Anger Opens Your Mind

New research suggests that anger makes us more likely to consider a different point of view. So welcome that angry individual playing the role of devil's advocate at your next meeting.

A surprising new study suggests anger makes us more likely to consider a different point of view. "Imagine you're in a room with four people, one is lip-snarling angry, the others are calm. Who would you consider most likely to think rationally? ...It's actually the angry individual...because they'll be less prone to the confirmation bias — our tendency to seek out information that supports our existing views. ...What are the real-life implications of this result? In a work meeting, if someone is angry, they might be the one best placed to play the role of devil's advocate on behalf of the group."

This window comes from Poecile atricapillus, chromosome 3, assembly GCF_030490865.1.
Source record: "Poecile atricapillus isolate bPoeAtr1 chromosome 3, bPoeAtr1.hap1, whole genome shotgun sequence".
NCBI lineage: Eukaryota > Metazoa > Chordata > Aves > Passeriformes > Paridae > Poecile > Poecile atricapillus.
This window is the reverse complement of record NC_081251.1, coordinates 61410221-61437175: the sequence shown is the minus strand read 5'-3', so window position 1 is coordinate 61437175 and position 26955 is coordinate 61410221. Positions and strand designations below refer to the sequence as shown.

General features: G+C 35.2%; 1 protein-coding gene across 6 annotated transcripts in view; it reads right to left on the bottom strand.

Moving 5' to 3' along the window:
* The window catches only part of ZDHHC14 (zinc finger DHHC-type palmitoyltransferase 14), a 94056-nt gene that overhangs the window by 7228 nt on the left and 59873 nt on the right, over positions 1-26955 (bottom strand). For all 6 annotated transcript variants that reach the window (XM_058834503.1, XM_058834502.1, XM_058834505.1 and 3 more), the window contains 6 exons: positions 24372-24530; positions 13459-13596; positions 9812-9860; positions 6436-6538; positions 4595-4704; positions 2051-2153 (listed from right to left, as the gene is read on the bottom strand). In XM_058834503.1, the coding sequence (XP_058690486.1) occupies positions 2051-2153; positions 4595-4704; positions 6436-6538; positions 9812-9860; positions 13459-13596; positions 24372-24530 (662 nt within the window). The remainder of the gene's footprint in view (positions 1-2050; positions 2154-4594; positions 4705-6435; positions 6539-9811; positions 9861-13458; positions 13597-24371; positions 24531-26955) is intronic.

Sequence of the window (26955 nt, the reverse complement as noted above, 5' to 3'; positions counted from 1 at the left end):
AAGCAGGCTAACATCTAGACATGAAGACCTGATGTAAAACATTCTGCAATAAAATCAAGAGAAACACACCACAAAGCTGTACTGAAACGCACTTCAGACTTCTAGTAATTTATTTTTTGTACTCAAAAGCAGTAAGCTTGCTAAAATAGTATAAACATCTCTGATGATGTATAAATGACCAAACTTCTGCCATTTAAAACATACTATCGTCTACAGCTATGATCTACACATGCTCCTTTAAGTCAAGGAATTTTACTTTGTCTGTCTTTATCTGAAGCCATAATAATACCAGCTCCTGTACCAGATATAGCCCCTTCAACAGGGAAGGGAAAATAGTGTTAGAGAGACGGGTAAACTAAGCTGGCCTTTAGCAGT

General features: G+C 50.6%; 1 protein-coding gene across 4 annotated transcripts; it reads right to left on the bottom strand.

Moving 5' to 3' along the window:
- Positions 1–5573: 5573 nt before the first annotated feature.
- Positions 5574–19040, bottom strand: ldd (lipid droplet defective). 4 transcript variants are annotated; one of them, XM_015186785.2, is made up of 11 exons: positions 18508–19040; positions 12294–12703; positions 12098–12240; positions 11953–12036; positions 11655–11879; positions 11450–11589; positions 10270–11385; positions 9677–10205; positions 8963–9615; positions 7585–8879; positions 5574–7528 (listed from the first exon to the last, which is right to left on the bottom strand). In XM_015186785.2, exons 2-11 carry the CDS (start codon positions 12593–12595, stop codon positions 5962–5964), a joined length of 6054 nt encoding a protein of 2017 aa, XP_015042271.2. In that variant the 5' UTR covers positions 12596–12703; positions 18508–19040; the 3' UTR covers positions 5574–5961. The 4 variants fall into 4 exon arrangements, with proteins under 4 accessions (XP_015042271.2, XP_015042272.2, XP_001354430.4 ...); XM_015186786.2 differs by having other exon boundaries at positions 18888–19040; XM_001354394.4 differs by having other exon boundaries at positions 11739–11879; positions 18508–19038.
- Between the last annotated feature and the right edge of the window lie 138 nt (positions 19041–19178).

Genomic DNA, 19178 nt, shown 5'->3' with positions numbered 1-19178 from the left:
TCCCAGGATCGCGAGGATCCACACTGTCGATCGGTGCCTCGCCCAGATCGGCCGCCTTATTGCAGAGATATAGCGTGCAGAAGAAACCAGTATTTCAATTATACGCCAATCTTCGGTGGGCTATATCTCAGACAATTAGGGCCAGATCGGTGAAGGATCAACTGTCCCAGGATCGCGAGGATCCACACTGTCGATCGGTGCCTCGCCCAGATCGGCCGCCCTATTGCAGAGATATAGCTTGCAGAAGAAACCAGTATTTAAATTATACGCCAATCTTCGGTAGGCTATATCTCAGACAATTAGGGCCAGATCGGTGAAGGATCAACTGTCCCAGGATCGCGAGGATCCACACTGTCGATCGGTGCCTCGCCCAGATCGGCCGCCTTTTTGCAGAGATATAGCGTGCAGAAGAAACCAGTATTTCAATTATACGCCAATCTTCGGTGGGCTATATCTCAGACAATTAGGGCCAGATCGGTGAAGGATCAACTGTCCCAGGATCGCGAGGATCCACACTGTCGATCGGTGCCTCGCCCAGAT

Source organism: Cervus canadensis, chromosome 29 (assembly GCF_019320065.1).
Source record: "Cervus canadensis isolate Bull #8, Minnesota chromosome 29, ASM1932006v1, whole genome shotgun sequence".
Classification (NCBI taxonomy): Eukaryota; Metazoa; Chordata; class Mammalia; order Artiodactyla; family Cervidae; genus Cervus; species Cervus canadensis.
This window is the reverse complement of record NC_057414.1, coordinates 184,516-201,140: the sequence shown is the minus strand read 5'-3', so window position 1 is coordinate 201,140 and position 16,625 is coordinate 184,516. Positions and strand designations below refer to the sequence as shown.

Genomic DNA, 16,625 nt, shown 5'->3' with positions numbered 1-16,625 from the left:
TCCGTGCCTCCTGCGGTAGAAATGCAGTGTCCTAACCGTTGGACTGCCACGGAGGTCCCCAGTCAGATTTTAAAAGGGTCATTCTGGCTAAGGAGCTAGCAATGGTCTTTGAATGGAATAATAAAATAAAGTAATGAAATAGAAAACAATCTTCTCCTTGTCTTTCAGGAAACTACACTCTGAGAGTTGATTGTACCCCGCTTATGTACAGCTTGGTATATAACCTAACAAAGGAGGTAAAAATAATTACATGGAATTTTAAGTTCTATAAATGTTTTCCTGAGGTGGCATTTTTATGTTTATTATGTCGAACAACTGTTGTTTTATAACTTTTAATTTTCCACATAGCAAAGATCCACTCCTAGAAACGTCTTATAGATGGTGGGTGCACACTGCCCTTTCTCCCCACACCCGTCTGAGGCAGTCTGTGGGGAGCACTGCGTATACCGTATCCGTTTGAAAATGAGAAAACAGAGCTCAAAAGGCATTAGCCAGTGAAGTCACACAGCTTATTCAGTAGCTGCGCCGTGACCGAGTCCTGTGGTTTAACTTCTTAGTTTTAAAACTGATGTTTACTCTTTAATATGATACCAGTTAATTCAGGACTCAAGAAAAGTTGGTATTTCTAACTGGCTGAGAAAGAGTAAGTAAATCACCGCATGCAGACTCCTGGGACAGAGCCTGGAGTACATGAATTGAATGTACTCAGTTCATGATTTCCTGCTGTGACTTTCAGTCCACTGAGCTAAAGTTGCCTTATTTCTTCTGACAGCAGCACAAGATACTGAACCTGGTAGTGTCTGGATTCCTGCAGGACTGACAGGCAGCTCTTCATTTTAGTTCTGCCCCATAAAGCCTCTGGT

Understand your own mind and goals via bullet journaling

Journaling can help you materialize your ambitions.

Videos
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Progressive America would be half as big, but twice as populated as its conservative twin.

Image: Dicken Schrader
Strange Maps
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New research links urban planning and political polarization.

Pixabay
Politics & Current Affairs
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